SpaceX: Top Space Official Slams BFR Plans as "Science Fiction"
A top official with France’s space agency has dismissed Elon Musk’s Mars exploration plans, questioning whether SpaceX will be able to find the money for the venture. Francis Rocard, head of the Solar System exploration program at CNES, said that the company is unlikely to find funding from NASA and it will be unable to finance the project itself.
In an interview with Courrier Sciences earlier this month, translated here, Rocard dismissed the BFR and its Raptor engines as “science fiction.” Rocard commended SpaceX for its Falcon 9 launch system offering cheap flights to NASA, but drew into question whether the space agency would fund a third party’s rocket while it’s also developing the Space Launch System. Teslarati noted on Thursday that CNES is providing a quarter of the $3.8 billion budget the ESA is spending on the Ariane 6 rocket, aimed at reducing costs to make spaceflight more affordable, a similar goal to SpaceX which aims for the BFR to be fully reusable to cut costs.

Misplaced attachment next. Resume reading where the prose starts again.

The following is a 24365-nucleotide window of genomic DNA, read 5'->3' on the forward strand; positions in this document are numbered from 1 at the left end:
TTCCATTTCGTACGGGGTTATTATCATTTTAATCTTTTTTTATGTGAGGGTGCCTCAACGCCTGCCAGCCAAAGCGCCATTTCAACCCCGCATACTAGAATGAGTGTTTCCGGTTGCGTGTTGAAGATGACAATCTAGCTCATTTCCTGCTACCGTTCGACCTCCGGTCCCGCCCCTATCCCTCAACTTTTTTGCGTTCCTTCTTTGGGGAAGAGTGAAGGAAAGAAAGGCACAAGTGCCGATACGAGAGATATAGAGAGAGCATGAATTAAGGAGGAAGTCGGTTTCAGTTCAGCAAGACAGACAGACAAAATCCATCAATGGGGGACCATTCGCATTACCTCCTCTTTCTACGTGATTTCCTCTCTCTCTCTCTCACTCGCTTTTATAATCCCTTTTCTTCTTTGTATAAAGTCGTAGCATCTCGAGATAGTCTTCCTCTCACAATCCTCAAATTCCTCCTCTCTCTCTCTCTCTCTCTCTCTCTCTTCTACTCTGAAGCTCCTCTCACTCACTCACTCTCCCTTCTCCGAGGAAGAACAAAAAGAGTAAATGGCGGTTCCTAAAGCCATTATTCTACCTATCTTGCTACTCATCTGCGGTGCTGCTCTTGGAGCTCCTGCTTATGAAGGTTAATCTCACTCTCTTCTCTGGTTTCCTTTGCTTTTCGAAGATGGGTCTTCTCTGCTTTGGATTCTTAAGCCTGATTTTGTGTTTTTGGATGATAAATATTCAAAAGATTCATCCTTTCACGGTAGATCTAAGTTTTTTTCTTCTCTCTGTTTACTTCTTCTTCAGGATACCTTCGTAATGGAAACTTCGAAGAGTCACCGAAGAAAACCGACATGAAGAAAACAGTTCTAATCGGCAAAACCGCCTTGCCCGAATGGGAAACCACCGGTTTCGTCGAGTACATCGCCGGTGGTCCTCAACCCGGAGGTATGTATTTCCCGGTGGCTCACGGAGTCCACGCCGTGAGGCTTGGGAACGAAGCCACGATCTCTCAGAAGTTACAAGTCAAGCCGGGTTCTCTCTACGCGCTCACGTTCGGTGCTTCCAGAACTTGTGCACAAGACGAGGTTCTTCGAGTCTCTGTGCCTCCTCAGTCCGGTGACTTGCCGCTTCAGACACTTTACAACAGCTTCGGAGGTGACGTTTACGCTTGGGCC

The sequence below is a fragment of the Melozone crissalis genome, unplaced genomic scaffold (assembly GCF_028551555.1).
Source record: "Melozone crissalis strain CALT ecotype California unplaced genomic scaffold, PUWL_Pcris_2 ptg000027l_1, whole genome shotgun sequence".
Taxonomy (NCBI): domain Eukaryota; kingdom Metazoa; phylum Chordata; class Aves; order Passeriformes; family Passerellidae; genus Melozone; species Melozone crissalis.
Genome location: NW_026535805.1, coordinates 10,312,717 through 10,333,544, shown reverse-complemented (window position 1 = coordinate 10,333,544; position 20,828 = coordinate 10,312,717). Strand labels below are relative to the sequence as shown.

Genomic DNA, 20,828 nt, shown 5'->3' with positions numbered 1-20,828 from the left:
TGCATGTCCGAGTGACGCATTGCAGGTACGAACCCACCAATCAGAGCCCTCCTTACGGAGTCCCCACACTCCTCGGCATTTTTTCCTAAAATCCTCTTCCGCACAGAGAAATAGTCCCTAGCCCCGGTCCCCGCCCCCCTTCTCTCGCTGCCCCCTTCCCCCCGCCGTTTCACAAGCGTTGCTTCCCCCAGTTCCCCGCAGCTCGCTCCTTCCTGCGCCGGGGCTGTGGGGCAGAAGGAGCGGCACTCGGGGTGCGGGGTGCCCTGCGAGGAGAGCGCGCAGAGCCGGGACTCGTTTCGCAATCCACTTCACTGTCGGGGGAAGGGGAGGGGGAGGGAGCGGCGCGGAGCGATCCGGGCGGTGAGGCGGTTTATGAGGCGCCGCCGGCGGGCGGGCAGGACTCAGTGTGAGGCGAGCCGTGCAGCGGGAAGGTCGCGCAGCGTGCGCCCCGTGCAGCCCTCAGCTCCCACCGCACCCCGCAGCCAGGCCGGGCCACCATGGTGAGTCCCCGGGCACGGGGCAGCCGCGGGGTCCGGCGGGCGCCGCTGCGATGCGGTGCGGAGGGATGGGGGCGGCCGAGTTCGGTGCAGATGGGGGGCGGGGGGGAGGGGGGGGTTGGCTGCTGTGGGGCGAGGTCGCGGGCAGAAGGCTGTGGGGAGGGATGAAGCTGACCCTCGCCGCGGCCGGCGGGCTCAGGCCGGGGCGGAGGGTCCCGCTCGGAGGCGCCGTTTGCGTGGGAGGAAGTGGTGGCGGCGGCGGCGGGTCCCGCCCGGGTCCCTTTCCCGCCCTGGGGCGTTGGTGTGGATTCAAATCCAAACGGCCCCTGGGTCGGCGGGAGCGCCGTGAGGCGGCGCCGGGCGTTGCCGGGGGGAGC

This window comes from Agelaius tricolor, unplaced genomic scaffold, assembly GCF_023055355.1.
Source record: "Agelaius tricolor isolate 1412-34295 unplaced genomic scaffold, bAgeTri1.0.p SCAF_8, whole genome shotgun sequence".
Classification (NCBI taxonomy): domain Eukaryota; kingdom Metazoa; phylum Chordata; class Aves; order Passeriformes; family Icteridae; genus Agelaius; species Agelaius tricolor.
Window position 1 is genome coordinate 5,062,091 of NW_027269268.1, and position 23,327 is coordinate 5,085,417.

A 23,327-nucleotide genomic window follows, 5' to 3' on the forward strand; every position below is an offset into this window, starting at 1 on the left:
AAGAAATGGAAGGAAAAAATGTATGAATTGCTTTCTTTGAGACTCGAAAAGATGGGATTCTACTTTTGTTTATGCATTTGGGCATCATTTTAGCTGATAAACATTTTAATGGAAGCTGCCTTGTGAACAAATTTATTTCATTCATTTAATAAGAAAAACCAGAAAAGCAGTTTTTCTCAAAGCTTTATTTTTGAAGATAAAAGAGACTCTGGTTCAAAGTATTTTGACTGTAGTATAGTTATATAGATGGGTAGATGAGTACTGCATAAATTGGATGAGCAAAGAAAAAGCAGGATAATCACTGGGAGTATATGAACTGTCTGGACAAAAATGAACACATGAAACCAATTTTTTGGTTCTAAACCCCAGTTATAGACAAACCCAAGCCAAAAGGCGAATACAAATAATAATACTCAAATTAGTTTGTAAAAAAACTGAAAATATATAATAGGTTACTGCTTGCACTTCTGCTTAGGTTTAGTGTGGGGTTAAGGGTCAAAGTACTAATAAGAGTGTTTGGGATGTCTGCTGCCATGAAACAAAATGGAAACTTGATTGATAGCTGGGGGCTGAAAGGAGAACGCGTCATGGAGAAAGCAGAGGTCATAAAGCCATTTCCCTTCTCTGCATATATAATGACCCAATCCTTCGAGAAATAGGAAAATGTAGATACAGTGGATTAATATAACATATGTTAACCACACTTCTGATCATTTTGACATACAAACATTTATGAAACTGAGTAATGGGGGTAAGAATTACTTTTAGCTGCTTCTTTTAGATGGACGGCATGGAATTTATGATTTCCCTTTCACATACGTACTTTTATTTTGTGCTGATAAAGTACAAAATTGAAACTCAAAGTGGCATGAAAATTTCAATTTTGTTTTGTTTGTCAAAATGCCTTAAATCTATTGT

The BFR is a key part of the company’s plans for the future. Designed with full reusability in mind, SpaceX aims to conduct a number of ambitious trips with the BFR and enable a new era of multi-planetary civilization. Japanese billionaire Yusaku Maezawa is set to bring six to eight artists on a four to five day trip around the moon on the BFR in 2023, while SpaceX also plans to send six BFRs on a mission to Mars with the first humans setting foot on the red planet.
This doesn’t come cheap. Musk suggested at the Maezawa announcement earlier this month that the development cost is totaling around $5 billion. That’s far more than the $62 million in construction costs of a Falcon 9 rocket. Musk explained at the rocket’s unveiling at the International Astronautical Congress in Adelaide, Australia last September that the company is funding its development by planning to offer low-Earth orbit launches, including all new classes of satellite.
SpaceX is expected to start short hop tests at the firm’s Boca Chica facility in Texas starting next year. The plan is to complete a series of small jumps of a few hundred kilometers, before possibly completing high altitude flights the following year.
Perhaps science fiction is about to become reality after all.